What can I do next?

  • Add yourAnswer own comment
  • Ask your own question Add Question
  • Join the Mamapedia community Mamapedia
  • as inappropriate
  • this with your friends

Featured Answers



answers from Dallas on

Probably the unpopular opinion, but I think you should calm down a bit. Grades aren't everything. Just being an adolescent is incredibly distracting, and more of a challenge for some kids. Social acceptance trumps everything.

Thinking long term, getting a couple bad grades and needing to repeat classes (possibly in summer school) are just life lessons that he M. go through. Have you considered letting him fail (literally) and deal with the consequences as a life lesson? It doesn't mean you need to put the TV back in his room, but you don't need to battle with him everyday either.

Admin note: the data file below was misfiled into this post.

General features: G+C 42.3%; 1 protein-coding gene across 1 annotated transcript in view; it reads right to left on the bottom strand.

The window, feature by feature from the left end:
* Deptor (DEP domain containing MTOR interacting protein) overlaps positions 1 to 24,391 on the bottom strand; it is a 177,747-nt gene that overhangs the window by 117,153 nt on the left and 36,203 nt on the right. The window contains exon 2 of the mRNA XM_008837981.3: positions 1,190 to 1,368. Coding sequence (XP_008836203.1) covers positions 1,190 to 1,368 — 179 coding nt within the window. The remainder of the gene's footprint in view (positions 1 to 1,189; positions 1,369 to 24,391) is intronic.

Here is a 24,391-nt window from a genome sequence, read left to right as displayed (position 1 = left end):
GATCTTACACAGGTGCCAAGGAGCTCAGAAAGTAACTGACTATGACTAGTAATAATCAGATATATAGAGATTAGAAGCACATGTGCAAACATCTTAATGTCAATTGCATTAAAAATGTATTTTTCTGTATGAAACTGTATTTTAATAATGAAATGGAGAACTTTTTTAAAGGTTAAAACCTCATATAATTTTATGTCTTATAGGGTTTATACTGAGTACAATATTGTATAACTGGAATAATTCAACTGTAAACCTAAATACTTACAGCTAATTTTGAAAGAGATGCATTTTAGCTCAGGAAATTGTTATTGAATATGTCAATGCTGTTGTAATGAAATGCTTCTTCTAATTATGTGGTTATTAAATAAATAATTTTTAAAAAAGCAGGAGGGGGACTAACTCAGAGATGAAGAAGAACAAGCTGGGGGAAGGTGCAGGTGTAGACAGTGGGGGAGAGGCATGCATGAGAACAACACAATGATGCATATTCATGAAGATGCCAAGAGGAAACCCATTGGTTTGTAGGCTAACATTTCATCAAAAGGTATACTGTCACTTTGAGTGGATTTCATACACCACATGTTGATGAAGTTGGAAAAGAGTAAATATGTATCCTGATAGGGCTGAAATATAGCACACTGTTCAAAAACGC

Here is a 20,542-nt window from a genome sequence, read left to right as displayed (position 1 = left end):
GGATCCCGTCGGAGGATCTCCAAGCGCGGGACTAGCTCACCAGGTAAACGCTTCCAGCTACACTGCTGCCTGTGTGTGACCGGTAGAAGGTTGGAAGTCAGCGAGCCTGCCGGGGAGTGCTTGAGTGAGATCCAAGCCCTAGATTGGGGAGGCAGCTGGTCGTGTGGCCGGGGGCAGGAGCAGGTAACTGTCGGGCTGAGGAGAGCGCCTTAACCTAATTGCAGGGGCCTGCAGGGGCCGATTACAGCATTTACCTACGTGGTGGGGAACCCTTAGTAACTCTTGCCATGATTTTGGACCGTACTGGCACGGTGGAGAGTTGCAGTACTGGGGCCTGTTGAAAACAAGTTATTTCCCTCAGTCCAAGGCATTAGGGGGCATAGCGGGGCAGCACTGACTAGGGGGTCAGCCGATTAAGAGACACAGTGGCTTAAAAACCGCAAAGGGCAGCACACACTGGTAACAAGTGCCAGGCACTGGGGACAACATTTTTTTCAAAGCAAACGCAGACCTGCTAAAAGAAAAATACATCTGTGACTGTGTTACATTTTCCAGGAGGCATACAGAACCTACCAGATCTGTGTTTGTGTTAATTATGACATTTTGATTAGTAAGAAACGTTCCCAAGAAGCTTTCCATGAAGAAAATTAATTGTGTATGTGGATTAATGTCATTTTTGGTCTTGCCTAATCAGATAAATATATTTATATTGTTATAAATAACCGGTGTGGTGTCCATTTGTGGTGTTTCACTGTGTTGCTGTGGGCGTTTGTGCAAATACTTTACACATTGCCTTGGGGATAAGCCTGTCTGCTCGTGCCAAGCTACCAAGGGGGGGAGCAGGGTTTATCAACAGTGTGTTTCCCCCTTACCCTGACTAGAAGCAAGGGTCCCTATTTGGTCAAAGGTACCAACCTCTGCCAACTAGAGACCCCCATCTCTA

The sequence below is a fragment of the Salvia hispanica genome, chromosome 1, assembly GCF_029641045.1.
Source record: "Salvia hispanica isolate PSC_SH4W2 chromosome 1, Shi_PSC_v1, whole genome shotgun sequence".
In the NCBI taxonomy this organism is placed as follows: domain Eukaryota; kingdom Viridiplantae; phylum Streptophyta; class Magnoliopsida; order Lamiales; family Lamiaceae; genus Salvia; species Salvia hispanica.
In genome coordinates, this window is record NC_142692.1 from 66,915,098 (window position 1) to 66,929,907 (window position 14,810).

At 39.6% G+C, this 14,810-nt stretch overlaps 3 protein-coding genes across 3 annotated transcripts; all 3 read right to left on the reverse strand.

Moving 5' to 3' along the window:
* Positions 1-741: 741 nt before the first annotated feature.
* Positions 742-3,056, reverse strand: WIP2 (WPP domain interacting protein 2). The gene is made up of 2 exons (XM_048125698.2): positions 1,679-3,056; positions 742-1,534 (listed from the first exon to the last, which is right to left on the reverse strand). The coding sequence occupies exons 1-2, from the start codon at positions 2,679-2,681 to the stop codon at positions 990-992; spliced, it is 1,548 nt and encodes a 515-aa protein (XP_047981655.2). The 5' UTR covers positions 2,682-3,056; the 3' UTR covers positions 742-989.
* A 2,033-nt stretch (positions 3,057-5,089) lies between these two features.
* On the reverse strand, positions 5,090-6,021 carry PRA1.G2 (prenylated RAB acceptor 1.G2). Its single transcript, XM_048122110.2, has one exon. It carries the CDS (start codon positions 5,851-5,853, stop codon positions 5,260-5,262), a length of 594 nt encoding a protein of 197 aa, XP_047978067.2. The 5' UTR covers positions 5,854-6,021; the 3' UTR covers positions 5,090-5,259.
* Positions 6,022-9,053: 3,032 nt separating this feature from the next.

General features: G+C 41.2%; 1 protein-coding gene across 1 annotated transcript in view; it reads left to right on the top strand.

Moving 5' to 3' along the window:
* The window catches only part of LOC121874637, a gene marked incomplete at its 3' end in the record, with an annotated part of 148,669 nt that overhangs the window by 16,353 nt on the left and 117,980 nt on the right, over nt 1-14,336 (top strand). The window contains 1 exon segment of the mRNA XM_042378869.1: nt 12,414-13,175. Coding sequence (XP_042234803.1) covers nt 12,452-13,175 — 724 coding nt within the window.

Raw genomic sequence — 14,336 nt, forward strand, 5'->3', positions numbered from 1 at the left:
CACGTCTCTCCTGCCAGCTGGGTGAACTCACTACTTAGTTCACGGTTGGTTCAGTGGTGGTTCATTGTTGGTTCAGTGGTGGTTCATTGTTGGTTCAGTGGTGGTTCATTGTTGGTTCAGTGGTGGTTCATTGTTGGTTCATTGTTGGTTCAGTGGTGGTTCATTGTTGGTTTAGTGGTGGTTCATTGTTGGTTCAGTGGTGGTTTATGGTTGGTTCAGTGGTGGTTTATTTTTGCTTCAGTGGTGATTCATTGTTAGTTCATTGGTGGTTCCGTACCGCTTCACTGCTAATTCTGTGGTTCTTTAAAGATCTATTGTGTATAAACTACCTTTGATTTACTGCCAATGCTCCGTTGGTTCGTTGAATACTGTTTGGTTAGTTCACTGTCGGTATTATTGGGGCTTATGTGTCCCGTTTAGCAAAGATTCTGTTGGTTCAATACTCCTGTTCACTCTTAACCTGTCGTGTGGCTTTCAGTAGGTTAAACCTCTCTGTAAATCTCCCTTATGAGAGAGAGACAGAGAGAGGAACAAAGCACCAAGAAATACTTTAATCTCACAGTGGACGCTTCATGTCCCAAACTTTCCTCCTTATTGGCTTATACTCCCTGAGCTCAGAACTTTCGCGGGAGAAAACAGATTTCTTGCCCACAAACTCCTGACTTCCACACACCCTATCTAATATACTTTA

5 moms found this helpful

More Answers



answers from Las Vegas on

Hi N.,

While I agree that "grades aren't everything," your son is showing problematic behaviors and is developing some misguided and maladaptive coping strategies that, left unaddressed, may likely backfire and leave him falling further behind with the passing of time and the increasing demands of each successive grade.

Lying is a breach of trust and should be addressed as such with a related consequence. A smart kid getting failing grades is another matter and needs to be addressed on different level. (Taking away his electronics isn't going to teach him the skills he is lacking, as you've noticed).